All things being equal, momentous events like the Fukushima nuclear disaster and the Arab spring would bring fundamental changes in U.S. energy policy. But things aren’t equal, and they never will...
Forgetting Someone, Mr. Secretary?
The DOE's new hydrogen car initiative won't get very far without electric utilities.
It was a "classic" publicity event-long on vision, but short on substance. There he was, the Secretary of the Department of Energy (DOE), Spencer Abraham, standing toe-to-toe with each of the heads of the "Motown Three." The big announcement, on Jan. 9, was that the DOE and the nation's carmakers would create a public-private partnership to promote hydrogen as a primary fuel for cars and trucks, as part of America's effort to reduce its dependence on foreign oil.
Beyond announcing this vision, he failed to mention how much his program would cost; he failed to say exactly how long it would take (except to say several decades); and, more importantly, he failed to define what infrastructure the government would develop to support hydrogen transportation.
Of course, when we think infrastructure, we think electric transmission, and many fuel cell experts feel that our transmission infrastructure could serve as the backbone for hydrogen supply. To my knowledge no utility CEOs were present at the event, pledging their support to make available their transmission infrastructure to this initiative, nor were they invited. Notwithstanding, many utility execs are dreaming of the possibilities.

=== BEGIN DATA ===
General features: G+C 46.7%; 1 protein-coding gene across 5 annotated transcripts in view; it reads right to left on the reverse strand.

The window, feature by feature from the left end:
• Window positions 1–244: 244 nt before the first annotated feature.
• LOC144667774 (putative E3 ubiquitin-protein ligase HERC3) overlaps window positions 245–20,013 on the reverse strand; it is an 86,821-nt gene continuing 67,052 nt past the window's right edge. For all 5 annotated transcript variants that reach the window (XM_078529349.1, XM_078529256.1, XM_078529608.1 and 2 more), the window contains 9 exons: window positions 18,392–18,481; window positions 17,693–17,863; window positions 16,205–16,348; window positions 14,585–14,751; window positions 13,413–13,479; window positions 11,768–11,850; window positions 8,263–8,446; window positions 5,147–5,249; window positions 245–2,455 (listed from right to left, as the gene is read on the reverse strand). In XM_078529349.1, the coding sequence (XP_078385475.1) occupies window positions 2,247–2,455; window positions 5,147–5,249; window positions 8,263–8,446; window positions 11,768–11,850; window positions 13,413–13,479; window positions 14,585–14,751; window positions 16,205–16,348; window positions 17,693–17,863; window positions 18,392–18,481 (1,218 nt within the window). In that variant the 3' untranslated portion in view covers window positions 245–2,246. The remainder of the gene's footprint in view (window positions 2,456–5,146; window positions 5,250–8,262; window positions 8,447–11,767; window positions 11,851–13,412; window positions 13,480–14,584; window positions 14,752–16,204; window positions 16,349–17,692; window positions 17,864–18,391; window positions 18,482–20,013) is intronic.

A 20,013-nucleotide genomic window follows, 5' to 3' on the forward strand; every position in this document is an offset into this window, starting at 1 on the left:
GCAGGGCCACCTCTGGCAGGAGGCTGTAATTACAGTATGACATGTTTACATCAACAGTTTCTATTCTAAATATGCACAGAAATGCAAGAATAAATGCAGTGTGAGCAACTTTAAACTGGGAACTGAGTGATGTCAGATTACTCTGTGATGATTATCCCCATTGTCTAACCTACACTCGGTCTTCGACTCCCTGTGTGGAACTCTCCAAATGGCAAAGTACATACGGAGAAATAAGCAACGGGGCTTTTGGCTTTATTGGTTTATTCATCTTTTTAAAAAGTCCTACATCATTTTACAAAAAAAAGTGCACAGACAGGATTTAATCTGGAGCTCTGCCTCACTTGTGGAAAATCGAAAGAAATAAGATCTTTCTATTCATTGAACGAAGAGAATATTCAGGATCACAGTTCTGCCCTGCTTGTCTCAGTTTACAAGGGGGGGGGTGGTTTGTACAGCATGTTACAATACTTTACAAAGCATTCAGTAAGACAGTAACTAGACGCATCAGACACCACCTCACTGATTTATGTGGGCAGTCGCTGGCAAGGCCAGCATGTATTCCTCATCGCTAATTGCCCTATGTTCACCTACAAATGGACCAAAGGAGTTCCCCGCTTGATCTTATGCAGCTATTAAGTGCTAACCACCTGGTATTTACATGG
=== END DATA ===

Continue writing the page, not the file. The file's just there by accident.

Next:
Published in early November in a paper called, "National Energy Planning for the Century," Chauncey Starr, president emeritus at the Electrical Power Research Institute, calls for the creation of a Continental SuperGrid, which some have called the all-time "Holy Grail" of transmission. He envisions this grid delivering the much-needed hydrogen for stationary, as well as vehicular, fuel cells.
"If terrorism remains a risk, all major parts of the system could be underground. If one adds the vision of electrified transportation (maglev) and fuel cell electric autos, a picture of a futuristic all-electric energy system takes shape," he writes.
Like many of his contemporaries, Starr recognizes that hydrogen fuel stations that are connected to the grid could produce hydrogen and oxygen from water through the old art of electrolysis. "It fits well with our hydrogen-cooled energy corridor, which might support the environmental objective of hydrogen end-use systems," he says.
Yet, a Continental SuperGrid would be quite expensive, say $1 trillion at an average rate of $10 billion/year, including R&D, superconductor cables, and power plants. Of course, Starr points out that the super grid would be developed over the next century.
Furthermore, if just hydrogen pipelines were developed, the DOE's Argonne National Laboratory has estimated that the cost for building production facilities and pipelines sufficient to meet U.S. energy needs could run as high as $300 billion, with distribution costing another $175 billion, coming to roughly $3 per gallon of gasoline equivalent. And that price doesn't account for operating the infrastructure, the cost of the feedstock itself (such as natural gas), or the cost of transporting and storing the hydrogen.
But, using the existing electric transmission network to connect gas stations with electrolytic hydrogen dispensers, assuming that the electric transmission network could manage the new loads, might cost as little as $20 billion, according to the World Watch Institute.